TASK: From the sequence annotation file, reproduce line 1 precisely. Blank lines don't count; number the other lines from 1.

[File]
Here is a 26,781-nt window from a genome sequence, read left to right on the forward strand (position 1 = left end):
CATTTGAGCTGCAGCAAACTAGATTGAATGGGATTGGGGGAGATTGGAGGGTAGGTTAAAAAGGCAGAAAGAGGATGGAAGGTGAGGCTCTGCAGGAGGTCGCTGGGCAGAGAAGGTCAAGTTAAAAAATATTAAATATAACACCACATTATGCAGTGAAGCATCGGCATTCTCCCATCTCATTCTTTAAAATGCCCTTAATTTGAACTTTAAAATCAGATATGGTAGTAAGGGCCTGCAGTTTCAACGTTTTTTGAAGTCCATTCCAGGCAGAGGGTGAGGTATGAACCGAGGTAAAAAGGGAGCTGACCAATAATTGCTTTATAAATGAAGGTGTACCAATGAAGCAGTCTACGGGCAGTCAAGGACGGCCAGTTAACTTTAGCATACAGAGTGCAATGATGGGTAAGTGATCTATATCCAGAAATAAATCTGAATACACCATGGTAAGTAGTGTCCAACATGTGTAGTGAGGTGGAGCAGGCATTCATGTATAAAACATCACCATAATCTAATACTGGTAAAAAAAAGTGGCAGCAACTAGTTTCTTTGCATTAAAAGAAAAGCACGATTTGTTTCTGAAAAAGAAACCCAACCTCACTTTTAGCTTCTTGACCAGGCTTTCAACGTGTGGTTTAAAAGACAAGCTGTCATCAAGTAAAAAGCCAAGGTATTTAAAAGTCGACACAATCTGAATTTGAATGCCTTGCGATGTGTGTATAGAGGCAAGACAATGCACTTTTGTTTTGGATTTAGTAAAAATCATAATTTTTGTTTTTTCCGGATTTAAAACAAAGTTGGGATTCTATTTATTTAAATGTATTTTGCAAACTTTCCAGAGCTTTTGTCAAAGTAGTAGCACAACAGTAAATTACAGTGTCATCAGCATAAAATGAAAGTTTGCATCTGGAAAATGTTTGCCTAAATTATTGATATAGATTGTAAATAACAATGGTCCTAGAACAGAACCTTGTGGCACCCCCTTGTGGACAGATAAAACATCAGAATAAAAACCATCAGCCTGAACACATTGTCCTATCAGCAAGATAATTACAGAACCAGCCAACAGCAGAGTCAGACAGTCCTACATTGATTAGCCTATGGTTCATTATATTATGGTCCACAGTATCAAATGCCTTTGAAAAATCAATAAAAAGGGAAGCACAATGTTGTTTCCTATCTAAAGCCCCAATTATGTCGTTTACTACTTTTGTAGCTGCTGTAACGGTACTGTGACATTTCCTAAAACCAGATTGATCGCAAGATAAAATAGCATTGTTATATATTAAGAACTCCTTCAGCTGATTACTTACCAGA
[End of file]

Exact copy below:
Here is a 26,781-nt window from a genome sequence, read left to right on the forward strand (position 1 = left end):